My father’s family naturally took Peter’s loss very hard. His mother, my great-grandmother, was especially overcome with grief.
According to one of my aunts, my great-grandmother never really got over his loss. She grieved that she could not give her son a Christian burial, and she prayed without cease to the saints that his body would be found. Until the end of her life, many years later, she walked the beach at the Willows looking for him.
One of my father’s sisters named her son after Peter, and my confirmation name is also Peter. My father and mother chose the name so that I would have Saint Peter as a special guide and protector in my life, but they also wanted to honor my great-uncle that lost his life at sea.
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Earlier that day, on a break from our library research, I also showed Anna my favorite part of the Peabody Essex. Most of the museum is now very modern, with lots of glass, a brightly lit atrium and modernist architecture, but my heart always goes out to the museum’s oldest exhibit space, the East India Marine Hall.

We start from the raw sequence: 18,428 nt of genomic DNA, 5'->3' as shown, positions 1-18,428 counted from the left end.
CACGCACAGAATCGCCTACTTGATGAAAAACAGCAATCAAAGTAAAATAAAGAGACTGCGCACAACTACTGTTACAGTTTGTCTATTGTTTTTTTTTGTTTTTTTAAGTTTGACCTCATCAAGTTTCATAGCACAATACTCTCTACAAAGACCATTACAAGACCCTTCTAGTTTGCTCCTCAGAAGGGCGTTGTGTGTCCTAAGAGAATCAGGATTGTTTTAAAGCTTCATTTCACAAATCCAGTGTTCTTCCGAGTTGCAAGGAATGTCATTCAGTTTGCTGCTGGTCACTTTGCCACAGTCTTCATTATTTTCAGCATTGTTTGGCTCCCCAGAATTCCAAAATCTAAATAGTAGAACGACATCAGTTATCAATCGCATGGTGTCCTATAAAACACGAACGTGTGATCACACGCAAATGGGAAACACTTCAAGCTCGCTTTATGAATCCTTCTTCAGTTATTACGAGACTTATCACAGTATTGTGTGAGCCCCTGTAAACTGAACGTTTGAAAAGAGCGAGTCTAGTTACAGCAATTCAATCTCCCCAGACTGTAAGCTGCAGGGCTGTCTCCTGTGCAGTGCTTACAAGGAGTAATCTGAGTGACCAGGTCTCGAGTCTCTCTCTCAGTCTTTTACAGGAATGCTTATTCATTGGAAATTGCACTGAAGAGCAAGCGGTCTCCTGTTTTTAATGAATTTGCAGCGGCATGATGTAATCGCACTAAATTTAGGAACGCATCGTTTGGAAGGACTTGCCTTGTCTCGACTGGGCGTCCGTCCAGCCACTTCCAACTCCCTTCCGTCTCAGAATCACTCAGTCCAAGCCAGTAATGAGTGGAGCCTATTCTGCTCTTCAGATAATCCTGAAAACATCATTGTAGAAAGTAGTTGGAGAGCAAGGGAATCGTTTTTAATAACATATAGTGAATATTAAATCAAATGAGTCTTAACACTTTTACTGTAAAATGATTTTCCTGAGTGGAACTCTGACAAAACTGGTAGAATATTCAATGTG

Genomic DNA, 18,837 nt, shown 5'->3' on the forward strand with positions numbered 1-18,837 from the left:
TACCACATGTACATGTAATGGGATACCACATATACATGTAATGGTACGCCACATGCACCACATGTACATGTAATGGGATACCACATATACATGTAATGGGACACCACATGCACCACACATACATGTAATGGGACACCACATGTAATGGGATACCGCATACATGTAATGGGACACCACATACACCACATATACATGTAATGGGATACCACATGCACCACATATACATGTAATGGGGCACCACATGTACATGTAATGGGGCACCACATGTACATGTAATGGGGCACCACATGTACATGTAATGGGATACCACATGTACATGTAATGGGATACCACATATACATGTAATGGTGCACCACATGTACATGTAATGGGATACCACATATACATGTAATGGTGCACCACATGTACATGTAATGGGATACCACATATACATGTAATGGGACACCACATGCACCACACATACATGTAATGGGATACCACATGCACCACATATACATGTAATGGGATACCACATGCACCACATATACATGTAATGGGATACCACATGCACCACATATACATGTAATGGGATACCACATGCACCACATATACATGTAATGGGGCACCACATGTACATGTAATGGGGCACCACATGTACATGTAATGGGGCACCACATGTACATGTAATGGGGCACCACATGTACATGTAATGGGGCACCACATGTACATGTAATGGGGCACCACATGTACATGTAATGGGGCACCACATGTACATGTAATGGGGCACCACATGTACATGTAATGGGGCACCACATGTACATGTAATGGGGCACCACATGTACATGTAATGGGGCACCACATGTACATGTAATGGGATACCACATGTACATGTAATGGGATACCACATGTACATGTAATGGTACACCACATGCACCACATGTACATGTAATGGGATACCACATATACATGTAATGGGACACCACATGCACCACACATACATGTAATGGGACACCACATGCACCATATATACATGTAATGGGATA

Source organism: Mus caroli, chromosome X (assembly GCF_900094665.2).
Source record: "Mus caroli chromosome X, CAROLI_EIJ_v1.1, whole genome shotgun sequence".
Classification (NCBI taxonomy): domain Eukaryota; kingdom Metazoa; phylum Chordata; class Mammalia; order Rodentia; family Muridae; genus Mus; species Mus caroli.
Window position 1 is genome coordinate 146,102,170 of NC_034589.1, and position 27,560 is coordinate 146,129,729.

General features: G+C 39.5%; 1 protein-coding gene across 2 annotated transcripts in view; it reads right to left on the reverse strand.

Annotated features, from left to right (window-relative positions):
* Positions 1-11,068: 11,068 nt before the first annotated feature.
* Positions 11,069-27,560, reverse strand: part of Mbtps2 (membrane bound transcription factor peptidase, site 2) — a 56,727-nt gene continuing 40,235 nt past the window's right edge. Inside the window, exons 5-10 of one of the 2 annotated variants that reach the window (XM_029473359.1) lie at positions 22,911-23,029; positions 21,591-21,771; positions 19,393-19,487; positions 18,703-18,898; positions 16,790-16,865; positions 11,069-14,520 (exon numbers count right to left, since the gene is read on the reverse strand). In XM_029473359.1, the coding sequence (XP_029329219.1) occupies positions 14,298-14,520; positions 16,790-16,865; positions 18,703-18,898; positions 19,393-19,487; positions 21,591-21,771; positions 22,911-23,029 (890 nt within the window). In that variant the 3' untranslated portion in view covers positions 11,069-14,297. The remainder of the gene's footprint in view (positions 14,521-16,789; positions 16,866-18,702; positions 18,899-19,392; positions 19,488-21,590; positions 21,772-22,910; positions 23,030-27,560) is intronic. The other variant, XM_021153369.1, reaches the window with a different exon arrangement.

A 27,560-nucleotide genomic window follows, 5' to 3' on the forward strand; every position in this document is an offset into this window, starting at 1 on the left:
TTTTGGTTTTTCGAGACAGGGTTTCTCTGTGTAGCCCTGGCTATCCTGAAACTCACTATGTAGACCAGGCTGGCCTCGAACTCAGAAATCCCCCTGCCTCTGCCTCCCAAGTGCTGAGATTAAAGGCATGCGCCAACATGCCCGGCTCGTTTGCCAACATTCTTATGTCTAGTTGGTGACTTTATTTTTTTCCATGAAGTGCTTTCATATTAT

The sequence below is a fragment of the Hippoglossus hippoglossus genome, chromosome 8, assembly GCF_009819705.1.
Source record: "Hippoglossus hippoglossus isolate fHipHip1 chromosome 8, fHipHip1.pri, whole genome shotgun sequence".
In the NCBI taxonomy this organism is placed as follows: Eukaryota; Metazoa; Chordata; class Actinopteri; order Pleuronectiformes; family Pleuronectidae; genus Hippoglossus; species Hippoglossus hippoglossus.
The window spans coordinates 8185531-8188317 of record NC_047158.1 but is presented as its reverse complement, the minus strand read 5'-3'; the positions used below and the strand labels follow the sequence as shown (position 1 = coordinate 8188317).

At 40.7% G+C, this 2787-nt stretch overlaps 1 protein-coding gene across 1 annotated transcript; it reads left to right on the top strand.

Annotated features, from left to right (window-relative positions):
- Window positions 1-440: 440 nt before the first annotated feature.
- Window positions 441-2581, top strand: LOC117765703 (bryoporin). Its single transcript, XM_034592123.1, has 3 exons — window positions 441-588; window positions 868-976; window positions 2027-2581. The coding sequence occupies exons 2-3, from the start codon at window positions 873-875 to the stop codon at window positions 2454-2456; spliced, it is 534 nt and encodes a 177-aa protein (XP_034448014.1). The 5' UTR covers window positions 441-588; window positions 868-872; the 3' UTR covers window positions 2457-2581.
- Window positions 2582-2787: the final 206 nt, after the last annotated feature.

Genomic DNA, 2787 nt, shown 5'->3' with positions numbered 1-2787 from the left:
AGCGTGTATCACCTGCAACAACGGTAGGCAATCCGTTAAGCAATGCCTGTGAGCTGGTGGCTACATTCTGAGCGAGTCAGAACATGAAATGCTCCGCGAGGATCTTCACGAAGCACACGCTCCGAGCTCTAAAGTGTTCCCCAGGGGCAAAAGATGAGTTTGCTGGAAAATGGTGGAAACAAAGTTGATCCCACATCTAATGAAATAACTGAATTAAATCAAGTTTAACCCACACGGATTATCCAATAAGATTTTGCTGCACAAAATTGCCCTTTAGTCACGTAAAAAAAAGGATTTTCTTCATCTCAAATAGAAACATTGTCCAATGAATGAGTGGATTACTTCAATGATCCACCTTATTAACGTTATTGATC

When the East India Hall was built in 1825, the museum wasn’t even called the “Peabody Essex” yet. That wasn’t until much later, when a number of local historical societies and libraries merged into one institution.
A group of Salem ship captains and supercargoes founded the East India Marine Society in 1799. The main qualification for membership: you had to have sailed a ship beyond the Cape of Good Hope (the southern tip of Africa) or Cape Horn (the southern tip of South America).
In a way the Society was a testament to Salem’s role in world shipping back in those days immediately after the Revolution. That of course is also the reason that the Peabody Essex is full of treasures from China, Japan and other distant parts of the world.
When they joined the East India Marine Society, new members pledged that they would bring natural history, ethnological or other artifacts from their sea journeys back to Salem. They would collect the artifacts and create, in the words of the Society’s charter, a “cabinet of natural and artificial curiosities.”